Evaluating profitability of soil-renovation investments under crop rotation constraints in Finland
Purola, Tuomo; Lehtonen, Heikki (2020)
Julkaisun pysyvä osoite on
Increasing the resource use efficiency of agricultural production is considered as a central element in Sustainable Intensification (SI) of agriculture, which is a promising strategy to satisfy increasing demand for food while reducing negative impacts on farm economy and environment. One challenge for SI is that degradation of agricultural soils and resulting crop yield losses are affecting negatively farmers' incomes and environment. This study analyses economic profitability of soil renovation investments aimed for tackling soil compaction in a regional context of south-west Finland, where some individual land parcels are compacted on many farms, implying crop yield losses, which we assume as −30%. We use a dynamic optimisation farm model with multiple input-use responses on crop yields. Explicit field parcel-specific crop-rotation constraints are accounted for in solving the farmers' decision problem of soil-renovation investments. Our results calculated over a 30 year time period suggest that soil-renovation investments are profitable since they produce a positive net present value (NPV) assuming 2000–2014 average crop prices, at all discount rates up to 10% when 30% yield decrease due to soil compaction is assumed. Higher than average crop prices would increase the value of soil renovation investment significantly while lower than average future crop prices would have a relatively small effect on the profitability of soil-renovation investment. The payback times of soil-renovation investments are approximately 8–11 years, depending on the discount rate, but largely independent on crop prices. Soil renovation increases production of higher valued crops, but the utilisation of the whole production potential of a farm is dependent on crop prices. We found that the full increased production potential may not be utilized after the renovation investment if not utilized already without the investment. It is concluded that one may recommend soil-renovation investments as a profitable long-term investment in a typical case, but one cannot recommend the soil renovation if no significant yield gains are possible, or if only low valued crop are to be produced. Nevertheless the field parcel-specific restrictions to avoid soil compaction after the renovation are important to be accounted for in evaluating the profitability of soil renovation at the farm level, since avoiding soil compaction is one part of more sustainable production strategy.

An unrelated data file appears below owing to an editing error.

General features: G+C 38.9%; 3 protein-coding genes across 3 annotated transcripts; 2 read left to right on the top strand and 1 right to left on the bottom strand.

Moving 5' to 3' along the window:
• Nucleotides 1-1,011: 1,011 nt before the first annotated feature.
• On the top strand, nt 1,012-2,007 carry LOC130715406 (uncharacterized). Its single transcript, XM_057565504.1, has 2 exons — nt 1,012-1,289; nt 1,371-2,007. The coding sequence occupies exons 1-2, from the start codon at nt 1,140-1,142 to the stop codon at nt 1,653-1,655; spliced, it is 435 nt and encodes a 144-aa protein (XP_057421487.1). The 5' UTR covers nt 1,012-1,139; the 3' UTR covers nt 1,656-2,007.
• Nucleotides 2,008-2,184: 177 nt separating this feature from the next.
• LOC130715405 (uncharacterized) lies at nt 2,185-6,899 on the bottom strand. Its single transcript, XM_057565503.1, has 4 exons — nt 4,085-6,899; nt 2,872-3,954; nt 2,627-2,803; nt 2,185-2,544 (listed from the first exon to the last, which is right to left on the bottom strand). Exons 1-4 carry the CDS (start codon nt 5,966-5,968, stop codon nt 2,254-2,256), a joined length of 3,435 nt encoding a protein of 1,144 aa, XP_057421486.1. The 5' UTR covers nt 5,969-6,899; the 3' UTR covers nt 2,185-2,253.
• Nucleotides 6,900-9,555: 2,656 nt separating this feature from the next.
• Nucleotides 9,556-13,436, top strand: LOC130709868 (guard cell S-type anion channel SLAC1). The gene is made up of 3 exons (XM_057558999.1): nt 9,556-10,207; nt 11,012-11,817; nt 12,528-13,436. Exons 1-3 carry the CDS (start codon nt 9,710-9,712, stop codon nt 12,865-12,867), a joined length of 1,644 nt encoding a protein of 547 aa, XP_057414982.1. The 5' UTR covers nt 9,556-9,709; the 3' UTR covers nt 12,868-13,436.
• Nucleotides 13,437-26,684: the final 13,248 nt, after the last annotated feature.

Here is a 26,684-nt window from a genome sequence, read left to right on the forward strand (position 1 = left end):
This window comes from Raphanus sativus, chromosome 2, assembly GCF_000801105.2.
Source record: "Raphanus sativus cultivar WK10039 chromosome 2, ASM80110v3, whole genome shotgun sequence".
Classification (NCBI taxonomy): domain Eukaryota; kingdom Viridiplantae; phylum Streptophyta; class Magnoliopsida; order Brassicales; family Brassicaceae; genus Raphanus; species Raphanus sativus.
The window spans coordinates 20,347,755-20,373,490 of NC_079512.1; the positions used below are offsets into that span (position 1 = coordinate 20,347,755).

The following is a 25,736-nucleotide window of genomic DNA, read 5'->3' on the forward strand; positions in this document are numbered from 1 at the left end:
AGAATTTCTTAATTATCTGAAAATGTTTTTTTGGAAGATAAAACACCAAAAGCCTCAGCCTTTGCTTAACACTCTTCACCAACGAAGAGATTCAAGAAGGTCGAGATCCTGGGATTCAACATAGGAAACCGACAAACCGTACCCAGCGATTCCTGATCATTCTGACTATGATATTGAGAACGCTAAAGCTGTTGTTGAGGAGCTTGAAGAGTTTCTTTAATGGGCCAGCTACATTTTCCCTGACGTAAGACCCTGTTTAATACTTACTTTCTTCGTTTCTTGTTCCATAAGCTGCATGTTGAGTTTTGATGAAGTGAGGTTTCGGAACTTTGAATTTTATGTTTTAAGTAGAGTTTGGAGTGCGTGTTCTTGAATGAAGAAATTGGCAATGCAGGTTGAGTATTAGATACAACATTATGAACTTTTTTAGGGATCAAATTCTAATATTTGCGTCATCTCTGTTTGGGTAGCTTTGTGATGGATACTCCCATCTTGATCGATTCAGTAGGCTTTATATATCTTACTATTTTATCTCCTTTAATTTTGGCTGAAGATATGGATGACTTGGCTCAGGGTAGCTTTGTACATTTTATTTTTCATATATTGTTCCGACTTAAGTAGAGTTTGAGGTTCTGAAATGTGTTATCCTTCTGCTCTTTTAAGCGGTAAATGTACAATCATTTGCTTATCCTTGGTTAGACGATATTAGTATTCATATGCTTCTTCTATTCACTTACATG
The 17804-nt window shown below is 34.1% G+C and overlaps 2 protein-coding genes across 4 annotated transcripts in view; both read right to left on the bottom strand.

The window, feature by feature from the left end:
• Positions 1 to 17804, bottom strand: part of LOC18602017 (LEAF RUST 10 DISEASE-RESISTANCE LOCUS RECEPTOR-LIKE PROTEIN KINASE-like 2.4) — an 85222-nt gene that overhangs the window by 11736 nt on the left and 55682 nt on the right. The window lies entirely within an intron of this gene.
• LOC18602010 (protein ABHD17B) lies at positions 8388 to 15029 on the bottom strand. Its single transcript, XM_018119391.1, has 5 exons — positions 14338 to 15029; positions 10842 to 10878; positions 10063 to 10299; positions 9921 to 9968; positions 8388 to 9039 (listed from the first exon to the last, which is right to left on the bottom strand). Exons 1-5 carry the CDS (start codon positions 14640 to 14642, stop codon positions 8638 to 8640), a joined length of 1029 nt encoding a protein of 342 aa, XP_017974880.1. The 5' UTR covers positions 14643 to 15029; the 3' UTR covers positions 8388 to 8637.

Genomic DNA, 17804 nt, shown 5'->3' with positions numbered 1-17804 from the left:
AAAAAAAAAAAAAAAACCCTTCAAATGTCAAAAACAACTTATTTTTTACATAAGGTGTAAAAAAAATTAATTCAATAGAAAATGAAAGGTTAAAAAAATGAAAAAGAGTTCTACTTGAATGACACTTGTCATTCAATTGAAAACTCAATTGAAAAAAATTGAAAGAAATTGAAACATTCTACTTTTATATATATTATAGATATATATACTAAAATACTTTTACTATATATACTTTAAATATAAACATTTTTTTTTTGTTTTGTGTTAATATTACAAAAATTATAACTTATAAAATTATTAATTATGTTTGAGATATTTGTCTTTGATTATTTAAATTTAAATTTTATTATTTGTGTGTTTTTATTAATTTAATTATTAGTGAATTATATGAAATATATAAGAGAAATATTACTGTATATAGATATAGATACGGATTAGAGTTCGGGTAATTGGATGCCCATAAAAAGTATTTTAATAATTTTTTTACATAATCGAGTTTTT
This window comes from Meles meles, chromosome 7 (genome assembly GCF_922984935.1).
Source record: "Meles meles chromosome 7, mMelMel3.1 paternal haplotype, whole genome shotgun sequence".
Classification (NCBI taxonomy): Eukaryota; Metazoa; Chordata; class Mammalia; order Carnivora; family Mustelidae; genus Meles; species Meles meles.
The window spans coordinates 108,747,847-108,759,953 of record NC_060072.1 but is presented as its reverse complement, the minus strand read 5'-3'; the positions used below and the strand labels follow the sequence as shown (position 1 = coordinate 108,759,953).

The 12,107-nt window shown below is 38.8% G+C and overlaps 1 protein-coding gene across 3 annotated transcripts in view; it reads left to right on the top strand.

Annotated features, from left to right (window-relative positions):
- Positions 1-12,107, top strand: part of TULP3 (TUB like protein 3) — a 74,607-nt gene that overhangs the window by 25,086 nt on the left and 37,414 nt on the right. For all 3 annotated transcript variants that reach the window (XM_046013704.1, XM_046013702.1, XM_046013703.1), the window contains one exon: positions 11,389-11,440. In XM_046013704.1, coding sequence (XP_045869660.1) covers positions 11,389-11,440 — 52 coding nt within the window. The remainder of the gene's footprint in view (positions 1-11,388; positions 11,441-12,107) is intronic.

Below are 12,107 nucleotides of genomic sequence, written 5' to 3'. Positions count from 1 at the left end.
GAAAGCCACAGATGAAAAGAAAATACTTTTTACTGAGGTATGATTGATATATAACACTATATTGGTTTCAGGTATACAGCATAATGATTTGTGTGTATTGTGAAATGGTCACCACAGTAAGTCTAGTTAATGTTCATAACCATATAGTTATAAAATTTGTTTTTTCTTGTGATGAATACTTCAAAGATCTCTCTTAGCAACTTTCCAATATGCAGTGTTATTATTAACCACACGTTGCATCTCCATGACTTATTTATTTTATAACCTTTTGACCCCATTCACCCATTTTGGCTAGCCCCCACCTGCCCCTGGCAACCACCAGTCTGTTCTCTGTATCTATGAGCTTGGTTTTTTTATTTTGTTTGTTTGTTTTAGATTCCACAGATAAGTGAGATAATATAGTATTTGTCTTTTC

- Julkaisut